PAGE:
Strategic Reading of Expository (Informational) Text (page 3)
The student with dyslexia may require repeated explicit instruction and practice to develop the awareness and strategies that support effective comprehension of expository text. Skimming, scanning, paraphrasing, surveying, and summarizing are proven ways to facilitate comprehension of expository text.
Skimming is the rapid reading of text in order to get a sense of text structure, organization, and gist. Chapter titles, bolded type, marginal glosses, chapter previews, and chapter conclusions give the reader a cursory understanding of what the reading content involves. Teachers can instruct students with dyslexia to look for specific text components (e.g., chapter titles and headings, introduction and conclusion sections, pictures and graphics) when skimming to get a global picture of the reading at hand. Rubin (1991a) cautions that students be aware that skimming behaviors are not the same as studying, which requires "much slower and more concentrated reading". If students learn to paraphrase or summarize information as they adjust their reading rates, comprehension can be enhanced.
Scanning is the rapid reading of text in order to locate needed information after a reading purpose has been established. Students who need to find information quickly, such as a phone number, an author in an index, a topic in a newspaper, and so on, can be guided to look for the keyword(s) wanted. Teachers need to point out that once the information is located, students need to read more slowly.
In studying the reading behaviors of struggling readers, Winograd (1984) has found that these readers have difficulty abstracting key ideas and summarizing or paraphrasing key concepts and information. Similarly, Taylor (1984) states that individuals who are poor readers will not actively think to paraphrase information before writing about what they read. Maggart and Zintz (1990) suggest that with poor readers, teachers first concentrate on having students paraphrase their ideas orally before written expressive tasks are assigned. These authors also indicate that discussions should follow reading assignments where students can brainstorm and share ideas regarding the summary of contextual material. Teachers can assist students with dyslexia in paraphrasing what they read by alternating with students as to who will paraphrase a paragraph, page, or story.
Immediate and positive feedback should be given to the student. The teacher should be quick to point out why the summary statement(s) are good and then add/delete obviously incorrect/irrelevant information. In this way, teachers actively model good paraphrasing or summary skills.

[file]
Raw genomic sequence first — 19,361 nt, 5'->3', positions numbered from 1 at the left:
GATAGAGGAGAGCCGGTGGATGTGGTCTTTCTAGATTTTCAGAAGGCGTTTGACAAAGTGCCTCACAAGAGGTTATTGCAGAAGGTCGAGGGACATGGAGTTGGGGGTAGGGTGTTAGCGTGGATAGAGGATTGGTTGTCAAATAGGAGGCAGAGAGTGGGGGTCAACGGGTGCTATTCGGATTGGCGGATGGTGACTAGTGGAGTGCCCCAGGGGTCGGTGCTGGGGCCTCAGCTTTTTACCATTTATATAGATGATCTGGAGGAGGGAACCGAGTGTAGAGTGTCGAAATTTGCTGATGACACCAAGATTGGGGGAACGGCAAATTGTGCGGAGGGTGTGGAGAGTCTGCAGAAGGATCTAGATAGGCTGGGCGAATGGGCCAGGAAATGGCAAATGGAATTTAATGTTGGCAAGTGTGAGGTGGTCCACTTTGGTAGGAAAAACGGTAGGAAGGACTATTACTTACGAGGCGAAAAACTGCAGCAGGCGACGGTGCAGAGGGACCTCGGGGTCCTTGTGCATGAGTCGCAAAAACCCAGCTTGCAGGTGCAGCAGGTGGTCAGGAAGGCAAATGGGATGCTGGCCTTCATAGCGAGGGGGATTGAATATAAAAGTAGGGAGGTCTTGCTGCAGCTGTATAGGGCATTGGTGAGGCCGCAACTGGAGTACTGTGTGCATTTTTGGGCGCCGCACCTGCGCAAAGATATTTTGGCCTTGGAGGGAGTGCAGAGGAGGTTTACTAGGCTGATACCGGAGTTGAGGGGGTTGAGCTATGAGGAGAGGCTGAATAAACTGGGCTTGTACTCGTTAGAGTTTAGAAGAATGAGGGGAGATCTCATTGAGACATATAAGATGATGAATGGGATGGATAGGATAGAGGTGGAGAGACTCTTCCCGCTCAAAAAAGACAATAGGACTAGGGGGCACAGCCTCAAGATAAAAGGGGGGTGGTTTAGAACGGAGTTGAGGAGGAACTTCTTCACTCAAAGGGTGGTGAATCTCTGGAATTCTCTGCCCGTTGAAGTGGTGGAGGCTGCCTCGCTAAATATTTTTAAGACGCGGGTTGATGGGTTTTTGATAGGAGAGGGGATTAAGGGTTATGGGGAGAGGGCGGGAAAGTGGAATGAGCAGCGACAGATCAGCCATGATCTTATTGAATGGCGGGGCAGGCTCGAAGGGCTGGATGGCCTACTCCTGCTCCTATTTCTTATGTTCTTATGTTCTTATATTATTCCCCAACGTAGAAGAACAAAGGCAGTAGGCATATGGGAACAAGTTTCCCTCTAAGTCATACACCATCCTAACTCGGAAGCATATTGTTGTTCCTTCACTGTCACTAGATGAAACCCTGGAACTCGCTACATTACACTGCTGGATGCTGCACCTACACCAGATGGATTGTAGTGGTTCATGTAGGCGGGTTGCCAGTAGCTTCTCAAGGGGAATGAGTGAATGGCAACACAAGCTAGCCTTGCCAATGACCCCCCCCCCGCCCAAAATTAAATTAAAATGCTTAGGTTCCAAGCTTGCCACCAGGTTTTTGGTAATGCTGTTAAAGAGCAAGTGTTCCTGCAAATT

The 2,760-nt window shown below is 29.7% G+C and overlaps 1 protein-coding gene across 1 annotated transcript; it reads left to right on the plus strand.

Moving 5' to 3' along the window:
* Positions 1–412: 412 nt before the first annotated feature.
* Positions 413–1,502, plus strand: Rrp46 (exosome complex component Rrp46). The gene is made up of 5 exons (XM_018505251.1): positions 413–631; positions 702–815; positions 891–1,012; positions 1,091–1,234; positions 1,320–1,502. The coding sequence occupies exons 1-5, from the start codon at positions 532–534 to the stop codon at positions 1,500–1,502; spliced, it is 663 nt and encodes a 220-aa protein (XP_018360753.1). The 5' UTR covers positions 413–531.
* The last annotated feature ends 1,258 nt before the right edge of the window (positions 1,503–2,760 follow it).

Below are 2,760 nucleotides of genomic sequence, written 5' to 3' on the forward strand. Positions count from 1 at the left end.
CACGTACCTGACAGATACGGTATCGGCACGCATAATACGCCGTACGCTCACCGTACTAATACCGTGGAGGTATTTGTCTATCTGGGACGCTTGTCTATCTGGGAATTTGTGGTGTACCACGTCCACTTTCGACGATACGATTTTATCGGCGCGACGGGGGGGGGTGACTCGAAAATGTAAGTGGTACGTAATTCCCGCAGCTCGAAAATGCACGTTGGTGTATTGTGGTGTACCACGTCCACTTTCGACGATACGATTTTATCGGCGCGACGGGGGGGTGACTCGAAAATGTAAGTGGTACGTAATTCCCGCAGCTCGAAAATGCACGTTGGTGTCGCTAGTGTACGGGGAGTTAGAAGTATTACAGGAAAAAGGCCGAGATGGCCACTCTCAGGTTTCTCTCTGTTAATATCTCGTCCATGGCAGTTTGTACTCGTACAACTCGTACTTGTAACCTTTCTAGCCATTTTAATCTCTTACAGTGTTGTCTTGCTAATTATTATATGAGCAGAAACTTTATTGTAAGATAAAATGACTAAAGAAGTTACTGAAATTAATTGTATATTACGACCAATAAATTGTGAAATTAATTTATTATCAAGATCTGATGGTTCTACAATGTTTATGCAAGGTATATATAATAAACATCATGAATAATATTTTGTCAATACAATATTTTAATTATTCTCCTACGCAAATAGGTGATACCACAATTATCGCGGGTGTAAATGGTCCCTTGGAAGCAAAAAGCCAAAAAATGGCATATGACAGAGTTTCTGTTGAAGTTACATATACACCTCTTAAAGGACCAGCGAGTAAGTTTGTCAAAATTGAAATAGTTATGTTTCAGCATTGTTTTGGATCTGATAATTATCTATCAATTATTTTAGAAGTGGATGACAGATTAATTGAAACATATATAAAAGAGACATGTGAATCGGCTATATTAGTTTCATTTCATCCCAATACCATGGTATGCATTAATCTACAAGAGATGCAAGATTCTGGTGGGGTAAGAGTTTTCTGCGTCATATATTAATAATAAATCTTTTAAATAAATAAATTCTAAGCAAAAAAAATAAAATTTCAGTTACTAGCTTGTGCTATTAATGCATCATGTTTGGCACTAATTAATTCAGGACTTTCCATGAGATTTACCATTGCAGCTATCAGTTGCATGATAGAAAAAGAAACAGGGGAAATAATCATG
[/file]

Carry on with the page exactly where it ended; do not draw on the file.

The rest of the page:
Paraphrasing skills can be applied to "fun" writing formats. For example, students could work on paraphrasing key story structure information and then report this information on a Book Report.
Surveying is the guided exploration of the structure and content of the text material which is well suited to instructional strategies with basal readers.
According to the National Reading Panel Report (2000), the teaching of summarizing needs to involve rules and procedures for single and multiple passages where students generalize and integrate information found in text. Instruction in summarizing helps to improve memory for what was read in regard to free recall and answering questions. Summarizing is integral to reciprocal teaching and other approaches that rely on the teaching of multiple strategies to enhance comprehension. In student summaries, teachers need to look at whether most of the important ideas were included as well as supporting details, facts, and vocabulary from the reading. Summarizing in writing nonfiction information as in this sample allows the learner to organize his or her thoughts on the subject with a reference later for study or report writing. For the student with dyslexia, if the purpose of the writing summary is for study purposes or note taking, language mechanics need not be emphasized or necessarily corrected (e.g., spelling and grammar).
The ability to summarize social studies and science text for students with dyslexia is crucial to comprehension and study notes.
© ______ 2005, Allyn & Bacon, an imprint of Pearson Education Inc. Used by permission. All rights reserved. The reproduction, duplication, or distribution of this material by any means including but not limited to email and blogs is strictly prohibited without the explicit permission of the publisher.
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